It's the summer of the wolf pack in California, and no we're not talking about another Hangover sequel. A family of gray wolves—two adults and five pups—were yesterday confirmed to be living in the state. The last time the state hosted a pack was the early 1920s, after which the animals were completely eradicated from California, the Los Angeles Times reports. Biologists first got wind of the so-called Shasta Pack, currently roaming remote Siskiyou County near Mount Shasta, in May and June when trail cameras photographed an apparent adult wolf; biologists then found wolf feces and photographed the five pups in recent weeks. The Shasta Pack joins 31 wolf packs in Washington and Oregon and another 282 in Montana, Idaho, and Wyoming.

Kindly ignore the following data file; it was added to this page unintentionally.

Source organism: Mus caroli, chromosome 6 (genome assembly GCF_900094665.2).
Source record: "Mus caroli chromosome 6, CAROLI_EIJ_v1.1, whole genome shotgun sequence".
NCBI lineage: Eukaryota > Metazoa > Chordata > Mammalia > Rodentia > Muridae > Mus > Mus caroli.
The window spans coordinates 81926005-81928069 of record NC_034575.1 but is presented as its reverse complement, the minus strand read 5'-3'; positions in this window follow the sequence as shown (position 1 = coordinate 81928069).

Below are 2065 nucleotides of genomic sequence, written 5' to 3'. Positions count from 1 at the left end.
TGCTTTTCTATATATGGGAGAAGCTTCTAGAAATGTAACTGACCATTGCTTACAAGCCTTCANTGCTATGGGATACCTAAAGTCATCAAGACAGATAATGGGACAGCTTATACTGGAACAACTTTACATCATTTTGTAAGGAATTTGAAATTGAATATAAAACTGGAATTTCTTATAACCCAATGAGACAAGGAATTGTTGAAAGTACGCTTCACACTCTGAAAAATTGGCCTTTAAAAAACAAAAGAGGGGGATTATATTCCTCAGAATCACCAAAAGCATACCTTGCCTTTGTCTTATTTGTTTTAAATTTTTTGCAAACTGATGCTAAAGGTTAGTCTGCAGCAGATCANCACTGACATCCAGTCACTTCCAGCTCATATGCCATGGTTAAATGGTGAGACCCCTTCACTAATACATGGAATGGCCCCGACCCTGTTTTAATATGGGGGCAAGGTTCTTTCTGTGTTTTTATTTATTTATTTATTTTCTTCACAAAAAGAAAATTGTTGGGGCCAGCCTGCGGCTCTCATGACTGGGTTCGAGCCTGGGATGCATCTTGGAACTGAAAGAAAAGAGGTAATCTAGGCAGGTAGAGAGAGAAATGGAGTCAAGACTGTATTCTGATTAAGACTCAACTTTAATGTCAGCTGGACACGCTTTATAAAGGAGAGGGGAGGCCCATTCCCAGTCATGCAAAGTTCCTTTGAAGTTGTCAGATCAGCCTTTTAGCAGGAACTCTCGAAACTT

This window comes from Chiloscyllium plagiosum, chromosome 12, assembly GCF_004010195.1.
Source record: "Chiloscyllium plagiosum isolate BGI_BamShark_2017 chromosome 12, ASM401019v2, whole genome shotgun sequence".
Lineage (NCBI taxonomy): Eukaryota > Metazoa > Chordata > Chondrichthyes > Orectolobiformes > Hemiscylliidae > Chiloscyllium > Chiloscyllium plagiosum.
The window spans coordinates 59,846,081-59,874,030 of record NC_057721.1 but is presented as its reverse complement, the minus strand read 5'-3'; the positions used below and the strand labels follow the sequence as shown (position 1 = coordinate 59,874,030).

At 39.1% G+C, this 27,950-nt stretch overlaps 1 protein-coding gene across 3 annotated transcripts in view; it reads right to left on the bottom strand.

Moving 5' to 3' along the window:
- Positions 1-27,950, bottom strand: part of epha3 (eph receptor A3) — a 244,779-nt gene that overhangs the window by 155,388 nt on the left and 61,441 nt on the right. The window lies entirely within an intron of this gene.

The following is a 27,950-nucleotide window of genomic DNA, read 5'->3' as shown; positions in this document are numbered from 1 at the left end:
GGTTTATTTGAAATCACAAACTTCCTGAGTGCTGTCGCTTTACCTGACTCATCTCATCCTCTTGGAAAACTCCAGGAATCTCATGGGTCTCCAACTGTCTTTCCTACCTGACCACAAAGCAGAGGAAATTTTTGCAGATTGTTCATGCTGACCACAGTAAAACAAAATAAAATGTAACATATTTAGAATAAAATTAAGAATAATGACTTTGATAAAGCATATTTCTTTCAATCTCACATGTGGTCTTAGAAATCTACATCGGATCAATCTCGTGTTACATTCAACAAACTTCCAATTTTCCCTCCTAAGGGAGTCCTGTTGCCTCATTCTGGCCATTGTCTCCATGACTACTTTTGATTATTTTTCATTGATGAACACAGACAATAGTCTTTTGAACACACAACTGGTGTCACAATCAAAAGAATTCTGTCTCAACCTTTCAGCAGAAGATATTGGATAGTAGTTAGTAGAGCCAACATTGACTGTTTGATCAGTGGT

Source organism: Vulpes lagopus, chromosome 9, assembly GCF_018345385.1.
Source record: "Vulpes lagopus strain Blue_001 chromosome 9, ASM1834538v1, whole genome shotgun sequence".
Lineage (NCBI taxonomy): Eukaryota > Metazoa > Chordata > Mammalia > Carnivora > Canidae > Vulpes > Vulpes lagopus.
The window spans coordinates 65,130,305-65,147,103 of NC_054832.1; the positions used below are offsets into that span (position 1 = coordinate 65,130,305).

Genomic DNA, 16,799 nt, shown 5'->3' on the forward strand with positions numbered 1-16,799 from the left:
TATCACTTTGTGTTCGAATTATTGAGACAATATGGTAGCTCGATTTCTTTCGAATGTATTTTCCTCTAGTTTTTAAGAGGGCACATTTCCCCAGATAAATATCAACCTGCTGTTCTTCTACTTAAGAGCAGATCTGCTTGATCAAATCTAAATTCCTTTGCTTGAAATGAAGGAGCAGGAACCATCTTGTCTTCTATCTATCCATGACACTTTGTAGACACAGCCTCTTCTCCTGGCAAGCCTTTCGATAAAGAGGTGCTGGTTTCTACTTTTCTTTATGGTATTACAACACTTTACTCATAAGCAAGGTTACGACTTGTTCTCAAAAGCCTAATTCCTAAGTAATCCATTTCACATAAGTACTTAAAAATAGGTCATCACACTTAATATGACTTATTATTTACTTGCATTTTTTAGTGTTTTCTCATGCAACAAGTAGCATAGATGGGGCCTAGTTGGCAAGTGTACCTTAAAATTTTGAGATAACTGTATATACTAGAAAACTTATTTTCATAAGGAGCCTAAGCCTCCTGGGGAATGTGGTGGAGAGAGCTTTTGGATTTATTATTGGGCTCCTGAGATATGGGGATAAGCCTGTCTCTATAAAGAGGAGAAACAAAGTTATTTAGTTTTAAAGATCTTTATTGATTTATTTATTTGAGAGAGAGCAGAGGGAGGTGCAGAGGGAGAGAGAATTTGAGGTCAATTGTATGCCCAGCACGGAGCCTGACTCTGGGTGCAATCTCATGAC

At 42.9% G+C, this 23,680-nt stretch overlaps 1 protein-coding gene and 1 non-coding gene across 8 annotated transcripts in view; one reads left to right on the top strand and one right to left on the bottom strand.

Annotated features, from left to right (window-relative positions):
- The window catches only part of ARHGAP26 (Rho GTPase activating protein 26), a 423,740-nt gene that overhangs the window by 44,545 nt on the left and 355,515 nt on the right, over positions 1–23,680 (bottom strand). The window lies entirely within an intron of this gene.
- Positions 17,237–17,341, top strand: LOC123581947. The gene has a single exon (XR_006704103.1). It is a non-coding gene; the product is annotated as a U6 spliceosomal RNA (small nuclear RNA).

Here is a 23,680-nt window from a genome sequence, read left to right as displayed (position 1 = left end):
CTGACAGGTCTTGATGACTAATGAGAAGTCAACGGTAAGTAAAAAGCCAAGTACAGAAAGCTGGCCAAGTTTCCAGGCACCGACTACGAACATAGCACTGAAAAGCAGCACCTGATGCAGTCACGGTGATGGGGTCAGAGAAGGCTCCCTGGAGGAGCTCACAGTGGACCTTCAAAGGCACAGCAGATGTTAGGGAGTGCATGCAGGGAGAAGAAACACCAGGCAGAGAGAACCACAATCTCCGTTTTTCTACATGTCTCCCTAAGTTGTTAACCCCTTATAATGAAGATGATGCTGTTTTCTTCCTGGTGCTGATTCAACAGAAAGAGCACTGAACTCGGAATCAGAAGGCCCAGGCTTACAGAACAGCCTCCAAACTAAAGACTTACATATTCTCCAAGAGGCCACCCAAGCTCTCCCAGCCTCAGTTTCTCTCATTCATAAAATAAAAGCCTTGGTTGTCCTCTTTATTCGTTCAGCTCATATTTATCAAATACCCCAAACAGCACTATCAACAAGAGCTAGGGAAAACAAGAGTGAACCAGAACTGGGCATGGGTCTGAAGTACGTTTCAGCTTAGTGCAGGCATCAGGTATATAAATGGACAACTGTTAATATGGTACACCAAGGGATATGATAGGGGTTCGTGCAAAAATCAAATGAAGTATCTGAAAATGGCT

Biologists suspected the wolves to the north would make their way into the state, but found themselves "really excited if not amazed" at how quickly that happened, per a Department of Fish and Wildlife official. "They have beat us to the punch." Not everyone shares the excitement, the Sacramento Bee reports. Hunters and ranchers, who opposed the 2014 addition of gray wolves to the state's endangered species list, worry the animals will eat elk, deer, and livestock. The state is currently hustling to finish its plan on how to manage the animals, a plan it didn't think it would need quite so soon. According to the Bee, the plan was started after a lone male gray wolf, OR7, in 2011 became the first wolf spotted in California since 1924. He's since returned to Oregon. (Read more wolves stories.)